FIG. 4 is a detailed view illustrating the configuration of the pins mounted along the outer surface of each plastic skeleton rod; and
FIG. 5 is a sectional view of a pin taken along the lines 5--5 of FIG. 4.DETAILED DESCRIPTION OF THE PREFERRED EMBODIMENT
FIG. 1 is a perspective view illustrating a pair of the wound closures 10, 12 of the invention interconnected over a closed wound 14. Each of the closures are identical and each includes a relatively long skeleton rod 16 and 18 of a pliable plastic, such as polyethylene, having a typical dimension of 3 mm. wide, 6 mm high and of any convenient length from which any required portion may be cut. Because of the flexibility of the skeleton rods, they may be readily cut to desired lengths and easily bent to conform to curved wounds.
Each of the plastic skeleton rods 16, 18 has, on its outer surface 20, a plurality of pins 22 for engaging the skin along a line parallel with and on each side of the wound edges. The pins are preferably formed of a strong surgical stainless steel and in pairs with an interconnecting section 24 which is firmly cemented to, or imbedded into the skeleton surface 20. From the section 24, each pin extends outward approximately 5 mm and downward approximately 6 mm at which point it is curved back inward toward the wound about 1 mm to terminate in a very sharp point 26 for engaging the skin about 8 mm each side of the wound edges.
After the points 26 on each of the two plastic skeleton rods 16, 18 are properly attached, the two skeletons are pressed together and interconnected to thereby draw together the wound for precise coaption of the wound and edges 14. FIG. 2 is a plan view illustrating the wound closure strips 10 and 12 and the structure of the plastic skeleton rods 16 and 18 that enables their interconnection.
Each of the closure elements or strips 10 and 12 are identical as previously mentioned and have, centered along their flat interior surfaces, a plurality of alternately and equally spaced buttons 28 and sockets 30. Each button has a mushroom shape and preferably has a truncated spherical or conical section 32 at the end of a short thin neck section 34 that extends at right angles from the planar inner surface and forms an integral part of the pliable plastic skeleton rod. Each socket 30 is an opening in the interior face of the skeleton and provides a button-matching configuration into whith a button may be pressed and held against easily removal as illustrated in FIG. 2. To eventually separate the two interconnected closure strips, it is only necessary to pry them apart with a thin blade or grasp oppositely positioned pins with a clamp or the like.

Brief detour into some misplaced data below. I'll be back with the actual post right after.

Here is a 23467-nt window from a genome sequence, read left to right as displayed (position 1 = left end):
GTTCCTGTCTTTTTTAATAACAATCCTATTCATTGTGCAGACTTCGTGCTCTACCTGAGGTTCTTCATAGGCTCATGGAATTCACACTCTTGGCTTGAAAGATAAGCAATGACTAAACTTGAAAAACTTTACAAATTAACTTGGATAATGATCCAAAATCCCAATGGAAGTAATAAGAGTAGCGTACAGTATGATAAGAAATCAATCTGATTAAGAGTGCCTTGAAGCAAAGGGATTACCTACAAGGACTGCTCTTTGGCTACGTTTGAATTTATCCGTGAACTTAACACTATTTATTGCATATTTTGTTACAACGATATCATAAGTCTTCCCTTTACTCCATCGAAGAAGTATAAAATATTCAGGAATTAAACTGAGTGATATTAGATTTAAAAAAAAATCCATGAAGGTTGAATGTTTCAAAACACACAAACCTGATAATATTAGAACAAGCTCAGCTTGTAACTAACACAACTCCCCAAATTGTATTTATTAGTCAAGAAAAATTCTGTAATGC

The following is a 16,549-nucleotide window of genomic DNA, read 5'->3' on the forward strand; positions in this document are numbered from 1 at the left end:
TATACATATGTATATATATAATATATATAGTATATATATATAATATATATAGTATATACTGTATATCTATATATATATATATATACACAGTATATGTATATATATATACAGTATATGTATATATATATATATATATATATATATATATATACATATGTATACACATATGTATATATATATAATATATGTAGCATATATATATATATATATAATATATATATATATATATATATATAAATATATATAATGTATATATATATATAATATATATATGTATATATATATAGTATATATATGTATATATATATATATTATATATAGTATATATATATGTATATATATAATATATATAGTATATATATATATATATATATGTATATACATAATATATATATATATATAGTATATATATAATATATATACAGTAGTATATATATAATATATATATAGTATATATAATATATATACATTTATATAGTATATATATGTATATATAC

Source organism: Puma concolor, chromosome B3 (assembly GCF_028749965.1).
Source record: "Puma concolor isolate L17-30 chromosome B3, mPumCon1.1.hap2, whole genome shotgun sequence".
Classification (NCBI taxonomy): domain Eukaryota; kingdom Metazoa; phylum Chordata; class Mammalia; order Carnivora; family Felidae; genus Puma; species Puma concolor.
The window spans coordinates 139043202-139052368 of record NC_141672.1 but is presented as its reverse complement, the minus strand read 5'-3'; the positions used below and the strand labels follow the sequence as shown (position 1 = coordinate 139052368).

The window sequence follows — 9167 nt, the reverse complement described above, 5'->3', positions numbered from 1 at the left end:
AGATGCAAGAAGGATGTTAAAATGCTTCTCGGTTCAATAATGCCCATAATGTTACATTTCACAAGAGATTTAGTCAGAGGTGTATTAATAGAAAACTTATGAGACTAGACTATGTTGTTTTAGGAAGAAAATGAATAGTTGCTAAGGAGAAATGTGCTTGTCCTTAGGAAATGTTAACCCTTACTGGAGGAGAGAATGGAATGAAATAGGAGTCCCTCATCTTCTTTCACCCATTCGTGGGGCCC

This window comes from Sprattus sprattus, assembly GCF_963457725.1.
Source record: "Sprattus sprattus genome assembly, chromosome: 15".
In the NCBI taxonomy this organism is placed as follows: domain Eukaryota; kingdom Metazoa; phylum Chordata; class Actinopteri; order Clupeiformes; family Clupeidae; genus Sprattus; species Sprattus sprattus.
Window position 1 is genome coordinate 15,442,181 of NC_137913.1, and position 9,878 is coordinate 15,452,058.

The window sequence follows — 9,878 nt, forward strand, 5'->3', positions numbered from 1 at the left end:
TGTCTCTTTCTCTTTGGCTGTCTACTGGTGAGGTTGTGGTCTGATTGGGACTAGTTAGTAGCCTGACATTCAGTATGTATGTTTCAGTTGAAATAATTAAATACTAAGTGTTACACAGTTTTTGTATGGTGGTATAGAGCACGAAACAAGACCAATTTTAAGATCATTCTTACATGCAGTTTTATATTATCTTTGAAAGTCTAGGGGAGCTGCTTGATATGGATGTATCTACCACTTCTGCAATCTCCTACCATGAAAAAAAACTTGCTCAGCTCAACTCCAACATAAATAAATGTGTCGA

FIG. 3 is a sectional end view of the two closures 10 and 12 as taken along the lines 3--3 of FIG. 2, and illustrates ther mushroom shaped buttons 28 and sockets 30 at the inner surface of the skeleton rods 16, 18, and the sharpened pins 22 connected near the lower edge of the outer surface of the skeleton. It will be noted in FIG. 3 and in the enlarged biew of FIG. 4 that the pins 22 are preferably coated with a plastic coating 36 that extends from the outer surface of the skeleton to the point 38 where the sharpened points of the pins are bent inward to engage the patient's skin. The plastic coating 36 at the point 38 provides a predetermined stop that limits the extent of introdermal engagement of the sharp pin points 26. FIG. 5 is a sectional view taken along lines 5--5 of FIG. 4 and illustrates the stainless steel pin with its plastic coating 36.